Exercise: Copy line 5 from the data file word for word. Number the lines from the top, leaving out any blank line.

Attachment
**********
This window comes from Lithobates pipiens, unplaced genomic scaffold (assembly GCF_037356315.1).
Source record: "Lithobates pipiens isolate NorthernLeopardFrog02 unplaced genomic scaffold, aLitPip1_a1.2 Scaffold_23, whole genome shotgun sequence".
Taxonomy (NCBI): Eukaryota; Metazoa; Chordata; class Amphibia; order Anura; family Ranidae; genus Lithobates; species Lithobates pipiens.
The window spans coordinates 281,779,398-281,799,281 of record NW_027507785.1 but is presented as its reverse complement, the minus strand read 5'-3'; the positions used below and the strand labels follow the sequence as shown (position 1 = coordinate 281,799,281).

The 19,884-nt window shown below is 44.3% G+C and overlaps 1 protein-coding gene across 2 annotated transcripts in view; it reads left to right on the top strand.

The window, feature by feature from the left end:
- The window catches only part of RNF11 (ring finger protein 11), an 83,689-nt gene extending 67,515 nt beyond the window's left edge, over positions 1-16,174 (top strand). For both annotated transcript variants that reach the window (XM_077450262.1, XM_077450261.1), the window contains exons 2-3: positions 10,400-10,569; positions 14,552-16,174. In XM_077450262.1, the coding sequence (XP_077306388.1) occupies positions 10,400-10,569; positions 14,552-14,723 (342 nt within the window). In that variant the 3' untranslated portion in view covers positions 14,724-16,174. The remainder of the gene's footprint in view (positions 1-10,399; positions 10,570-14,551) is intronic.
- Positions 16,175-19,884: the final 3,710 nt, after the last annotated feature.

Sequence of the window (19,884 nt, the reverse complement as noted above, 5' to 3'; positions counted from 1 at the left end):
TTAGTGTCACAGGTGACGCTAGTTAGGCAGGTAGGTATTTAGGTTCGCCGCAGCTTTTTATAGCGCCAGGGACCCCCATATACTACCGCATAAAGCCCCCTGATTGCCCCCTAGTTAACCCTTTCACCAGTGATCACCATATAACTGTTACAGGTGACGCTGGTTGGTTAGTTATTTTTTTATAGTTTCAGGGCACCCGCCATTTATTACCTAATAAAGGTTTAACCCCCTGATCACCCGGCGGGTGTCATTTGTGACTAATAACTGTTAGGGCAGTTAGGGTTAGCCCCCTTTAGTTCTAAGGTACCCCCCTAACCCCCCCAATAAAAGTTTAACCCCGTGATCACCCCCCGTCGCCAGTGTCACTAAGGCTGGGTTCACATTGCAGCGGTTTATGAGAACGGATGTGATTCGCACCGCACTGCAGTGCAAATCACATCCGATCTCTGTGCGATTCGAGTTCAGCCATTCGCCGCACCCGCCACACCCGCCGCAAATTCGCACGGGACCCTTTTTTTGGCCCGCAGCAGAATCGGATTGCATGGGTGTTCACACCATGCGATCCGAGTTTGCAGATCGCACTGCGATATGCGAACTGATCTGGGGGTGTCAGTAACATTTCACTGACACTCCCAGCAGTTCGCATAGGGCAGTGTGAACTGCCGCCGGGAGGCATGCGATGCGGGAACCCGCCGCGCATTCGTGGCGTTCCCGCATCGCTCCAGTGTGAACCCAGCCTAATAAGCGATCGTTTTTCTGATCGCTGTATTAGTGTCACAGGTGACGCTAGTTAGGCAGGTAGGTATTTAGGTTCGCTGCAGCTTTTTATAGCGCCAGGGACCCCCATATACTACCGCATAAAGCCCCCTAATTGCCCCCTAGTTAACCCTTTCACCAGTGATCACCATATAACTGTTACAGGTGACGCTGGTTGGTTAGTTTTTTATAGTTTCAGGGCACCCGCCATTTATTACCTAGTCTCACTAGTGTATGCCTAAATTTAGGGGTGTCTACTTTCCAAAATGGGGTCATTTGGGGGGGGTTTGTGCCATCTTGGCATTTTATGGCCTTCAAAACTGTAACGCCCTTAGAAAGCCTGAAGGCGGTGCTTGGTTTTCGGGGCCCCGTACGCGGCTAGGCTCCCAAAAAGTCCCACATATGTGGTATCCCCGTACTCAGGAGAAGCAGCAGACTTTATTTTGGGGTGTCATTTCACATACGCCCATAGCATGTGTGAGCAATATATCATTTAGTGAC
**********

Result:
The 19,884-nt window shown below is 44.3% G+C and overlaps 1 protein-coding gene across 2 annotated transcripts in view; it reads left to right on the top strand.